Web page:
Next Question: How Much Chlorine Do You Need?The greener the pool, the more algae you have. The more algae you have, the more chlorine is needed. It doesn’t take too much to kill all the algae, but it’ll take quite a bit of the chemical to get the dead algae out of the water. That’s really all I or anyone else can say about how much chlorine it’s going to take to clear your pool, because

Water Test Kits keep you aware of your water's health.
Water Test Kits keep you aware of your water’s health.

no one knows just how much algae each green pool has.

The greener the pool, the more algae you have. The more algae you have, the more chlorine is needed. It doesn’t take too much to kill all the algae, but it’ll take quite a bit of the chemical to get the dead algae out of the water. That’s really all I or anyone else can say about how much chlorine it’s going to take to clear your pool, because no one knows just how much algae each green pool has.

I could explain the amount of chlorine it takes per gallon of pool water to raise it so many parts per million blah, blah, blah… I could also explain the make-up of chlorine and how it works best at certain pH levels to do different things (blah, blah). Surely if you are writing a paper on swimming pool water chemistry, these fun facts would be needed. If you just want to get your pool’s water clear again, then follow these steps:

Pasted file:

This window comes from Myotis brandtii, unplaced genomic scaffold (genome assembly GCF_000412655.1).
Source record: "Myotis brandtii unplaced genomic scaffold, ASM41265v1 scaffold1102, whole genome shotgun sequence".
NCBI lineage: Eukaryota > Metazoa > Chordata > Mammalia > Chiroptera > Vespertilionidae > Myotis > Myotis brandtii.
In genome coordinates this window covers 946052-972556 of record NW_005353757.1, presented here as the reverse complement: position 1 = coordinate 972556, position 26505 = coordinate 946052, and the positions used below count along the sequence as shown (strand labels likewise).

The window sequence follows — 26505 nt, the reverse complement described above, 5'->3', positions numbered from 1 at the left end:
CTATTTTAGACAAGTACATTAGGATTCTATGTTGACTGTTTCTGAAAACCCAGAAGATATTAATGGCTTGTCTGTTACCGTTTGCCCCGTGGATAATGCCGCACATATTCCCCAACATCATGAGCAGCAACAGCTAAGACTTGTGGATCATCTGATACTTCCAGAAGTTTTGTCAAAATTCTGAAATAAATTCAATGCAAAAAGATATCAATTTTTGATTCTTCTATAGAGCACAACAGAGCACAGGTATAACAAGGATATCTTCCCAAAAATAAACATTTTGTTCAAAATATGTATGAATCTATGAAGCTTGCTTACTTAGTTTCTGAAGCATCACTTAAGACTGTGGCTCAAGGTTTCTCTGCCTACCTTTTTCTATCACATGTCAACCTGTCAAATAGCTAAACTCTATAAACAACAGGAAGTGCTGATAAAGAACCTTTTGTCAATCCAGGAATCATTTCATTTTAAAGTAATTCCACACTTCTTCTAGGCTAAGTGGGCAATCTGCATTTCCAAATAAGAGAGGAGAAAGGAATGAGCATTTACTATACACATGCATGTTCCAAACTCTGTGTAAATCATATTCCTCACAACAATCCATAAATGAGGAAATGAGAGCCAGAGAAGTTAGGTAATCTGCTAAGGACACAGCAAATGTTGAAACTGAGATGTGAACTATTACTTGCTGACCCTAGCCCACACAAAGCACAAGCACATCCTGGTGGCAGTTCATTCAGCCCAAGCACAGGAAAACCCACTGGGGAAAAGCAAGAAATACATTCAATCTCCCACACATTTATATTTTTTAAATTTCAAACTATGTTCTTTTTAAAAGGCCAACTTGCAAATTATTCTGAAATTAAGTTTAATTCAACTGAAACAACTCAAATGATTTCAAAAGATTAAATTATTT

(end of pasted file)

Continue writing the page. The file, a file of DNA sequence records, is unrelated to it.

The Non-Chemist Guide to Clearing a Green Swimming Pool

  1. Make sure the pump and filter are working properly.
    Check the water pressure that is going back to the pool and ensure it is strong. Clean the filter. Note: If you have a sand filter, I’m so sorry. This is going to take longer to get your pool back to clear water.
  1. Test the water.
    Hopefully your chlorine level is at zero. If it is high, don’t add any more chlorine until the level is zero. This is important so just take my word for it and wait. Make sure the pH is normal or a little low.
  1. Add liquid chlorine.
    Don’t buy your chorine at Walmart or Home Depot. It’s old and overpriced. Go to a pool store to buy chlorine (get the yellow reusable 2.5 gallon jugs). Add only one 3” tablet to the chlorinator or floater.3(a) If you have a 24’ round above ground pool (or any pool larger than this size), add two of the 2.5 gallon jugs of chlorine.
    3(b) If your pool is a 21’ round above ground pool (or any pool smaller than this size), add one 2.5 gallon jug of chlorine.
  2. Run the pool pump for 12 hours a day.
    Running the pump/filter for 12 hours will allow the dead algae to settle on the bottom of the pool so you can then complete step five more effectively.